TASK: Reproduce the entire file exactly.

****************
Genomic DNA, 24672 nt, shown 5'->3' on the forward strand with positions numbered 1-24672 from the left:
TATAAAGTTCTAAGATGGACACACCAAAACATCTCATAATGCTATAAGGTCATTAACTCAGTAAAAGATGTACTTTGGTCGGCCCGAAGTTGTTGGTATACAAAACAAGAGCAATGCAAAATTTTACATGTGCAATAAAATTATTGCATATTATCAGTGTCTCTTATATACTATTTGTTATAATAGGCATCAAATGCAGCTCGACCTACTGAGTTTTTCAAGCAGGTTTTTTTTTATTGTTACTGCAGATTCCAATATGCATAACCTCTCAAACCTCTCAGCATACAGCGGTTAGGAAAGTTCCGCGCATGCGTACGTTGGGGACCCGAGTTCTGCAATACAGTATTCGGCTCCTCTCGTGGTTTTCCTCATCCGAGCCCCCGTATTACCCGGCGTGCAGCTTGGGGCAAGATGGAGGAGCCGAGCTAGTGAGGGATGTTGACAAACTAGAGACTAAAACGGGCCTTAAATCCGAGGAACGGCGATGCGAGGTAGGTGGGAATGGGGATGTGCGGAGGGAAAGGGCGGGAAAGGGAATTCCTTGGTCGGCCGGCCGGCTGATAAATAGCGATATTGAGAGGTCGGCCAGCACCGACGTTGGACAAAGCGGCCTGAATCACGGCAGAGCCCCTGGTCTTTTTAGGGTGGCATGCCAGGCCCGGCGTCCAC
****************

Genomic DNA, 24672 nt, shown 5'->3' on the forward strand with positions numbered 1-24672 from the left:
TATAAAGTTCTAAGATGGACACACCAAAACATCTCATAATGCTATAAGGTCATTAACTCAGTAAAAGATGTACTTTGGTCGGCCCGAAGTTGTTGGTATACAAAACAAGAGCAATGCAAAATTTTACATGTGCAATAAAATTATTGCATATTATCAGTGTCTCTTATATACTATTTGTTATAATAGGCATCAAATGCAGCTCGACCTACTGAGTTTTTCAAGCAGGTTTTTTTTTATTGTTACTGCAGATTCCAATATGCATAACCTCTCAAACCTCTCAGCATACAGCGGTTAGGAAAGTTCCGCGCATGCGTACGTTGGGGACCCGAGTTCTGCAATACAGTATTCGGCTCCTCTCGTGGTTTTCCTCATCCGAGCCCCCGTATTACCCGGCGTGCAGCTTGGGGCAAGATGGAGGAGCCGAGCTAGTGAGGGATGTTGACAAACTAGAGACTAAAACGGGCCTTAAATCCGAGGAACGGCGATGCGAGGTAGGTGGGAATGGGGATGTGCGGAGGGAAAGGGCGGGAAAGGGAATTCCTTGGTCGGCCGGCCGGCTGATAAATAGCGATATTGAGAGGTCGGCCAGCACCGACGTTGGACAAAGCGGCCTGAATCACGGCAGAGCCCCTGGTCTTTTTAGGGTGGCATGCCAGGCCCGGCGTCCAC